US cannot deprive China of right to development
Politicians in Washington claimed just a few months ago that Huawei's production of 5G smartphones had come to a halt as all channels for China to access advanced chips, as well as relevant devices and technologies to enable it to make the chips, are effectually blocked by the United States.
If they truly think it is possible to thwart China's progress in technology through export controls, they will experience more such shocks as those caused by the launch of the Mate 60 Pro, Huawei's latest smartphone.
Although the 7-nanometer processor the device contains, seemingly produced by SMIC, China's top chipmaker, still lags a generation behind the 5-nanometer chips that are universal in US tech, it suffices to put Washington on notice that China will not be thwarted. Occupying the top of the global supply chains does not necessarily mean the US can obstruct other countries making breakthroughs, as if none of them can seek innovations without US know-how.
Yet instead of reflecting on the unjustness and infeasibility of the US' export controls, these anti-China politicians organize security, technology and trade experts to analyze the new 5G Kirin 9000s processor of the device to try and determine how Huawei came by such a chip following the sweeping efforts by the US to restrict China's access to it.
US National Security Advisor Jake Sullivan said, at a news conference following the launch of the Huawei device, that the US needs "more information about precisely its character and composition" to determine if parties bypassed US restrictions on semiconductor exports to create the new chip. That means instead of rethinking the rationality of its de facto technology blockade, the US is intent on trying to find and plug the loopholes in it.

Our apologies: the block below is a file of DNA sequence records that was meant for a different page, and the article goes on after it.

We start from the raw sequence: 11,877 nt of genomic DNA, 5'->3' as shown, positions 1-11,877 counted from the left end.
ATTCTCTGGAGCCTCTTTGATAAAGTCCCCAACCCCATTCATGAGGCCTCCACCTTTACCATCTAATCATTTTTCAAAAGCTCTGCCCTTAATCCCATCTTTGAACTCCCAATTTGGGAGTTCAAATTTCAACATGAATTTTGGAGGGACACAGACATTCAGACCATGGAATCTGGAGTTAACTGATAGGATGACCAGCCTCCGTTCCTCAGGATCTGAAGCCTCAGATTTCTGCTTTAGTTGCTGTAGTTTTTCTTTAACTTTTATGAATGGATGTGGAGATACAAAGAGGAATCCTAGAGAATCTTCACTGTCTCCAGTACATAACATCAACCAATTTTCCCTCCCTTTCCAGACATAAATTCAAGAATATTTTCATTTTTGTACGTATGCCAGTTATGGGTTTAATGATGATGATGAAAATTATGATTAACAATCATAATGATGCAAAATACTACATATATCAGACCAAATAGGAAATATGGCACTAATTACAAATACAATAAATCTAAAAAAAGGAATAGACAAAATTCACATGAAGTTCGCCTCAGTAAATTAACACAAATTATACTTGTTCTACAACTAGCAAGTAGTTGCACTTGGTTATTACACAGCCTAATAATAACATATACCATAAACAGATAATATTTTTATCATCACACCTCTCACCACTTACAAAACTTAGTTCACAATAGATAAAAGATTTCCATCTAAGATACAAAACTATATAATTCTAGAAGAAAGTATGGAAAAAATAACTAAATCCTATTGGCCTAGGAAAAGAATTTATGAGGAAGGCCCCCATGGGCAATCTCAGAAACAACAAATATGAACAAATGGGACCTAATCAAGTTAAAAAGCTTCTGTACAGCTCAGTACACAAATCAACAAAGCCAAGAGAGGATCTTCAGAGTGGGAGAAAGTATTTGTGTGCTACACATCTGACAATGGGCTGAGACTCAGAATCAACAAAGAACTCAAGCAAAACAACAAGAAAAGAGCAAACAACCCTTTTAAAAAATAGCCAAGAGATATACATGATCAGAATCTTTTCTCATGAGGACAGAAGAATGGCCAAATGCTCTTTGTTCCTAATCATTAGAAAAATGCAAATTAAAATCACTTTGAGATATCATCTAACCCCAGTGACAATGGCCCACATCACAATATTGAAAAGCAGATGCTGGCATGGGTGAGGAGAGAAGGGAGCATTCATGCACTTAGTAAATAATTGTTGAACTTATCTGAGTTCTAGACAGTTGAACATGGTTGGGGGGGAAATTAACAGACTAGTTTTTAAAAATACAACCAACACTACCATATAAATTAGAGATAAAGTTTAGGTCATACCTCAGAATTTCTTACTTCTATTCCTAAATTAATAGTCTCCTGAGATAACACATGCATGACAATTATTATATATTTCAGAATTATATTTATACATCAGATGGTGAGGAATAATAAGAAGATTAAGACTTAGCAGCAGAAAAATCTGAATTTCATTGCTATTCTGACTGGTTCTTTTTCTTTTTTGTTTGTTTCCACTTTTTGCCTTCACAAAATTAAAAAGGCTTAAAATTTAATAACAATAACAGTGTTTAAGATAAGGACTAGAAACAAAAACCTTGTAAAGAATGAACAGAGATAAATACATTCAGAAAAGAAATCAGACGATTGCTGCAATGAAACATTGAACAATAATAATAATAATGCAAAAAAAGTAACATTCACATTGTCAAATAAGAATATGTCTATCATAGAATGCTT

Regrettably, despite US Commerce Secretary Gina Raimondo's visit to China late last month, which was seen as a sign the Joe Biden administration was trying to ease tensions in bilateral trade relations, the US has conveyed an unmistakable message that it will further strengthen its China-targeted export restrictions. An anonymous US Commerce official told the media, "Let's be clear: Export controls are just one tool in the US government's toolbox to address the national security threats presented by the PRC."
Washington overestimates its own capabilities and underestimates China's. The country's fast development and its advancement in science and technology have always been realized against adversity over the past more than seven decades. The nation's determination and ability to stand on its own two feet, and make scientific and technological innovations today should never be doubted.
It is the US that refuses to accept and face fair competition with China. Washington cannot deprive other countries of their right to development. If China's opposition to coercion, bullying, containment and repression in the name of competition can be smeared as an irresponsible move to break the "rules-based order", the onus is on Washington to explain on what grounds China should resign itself to the US' arrangement.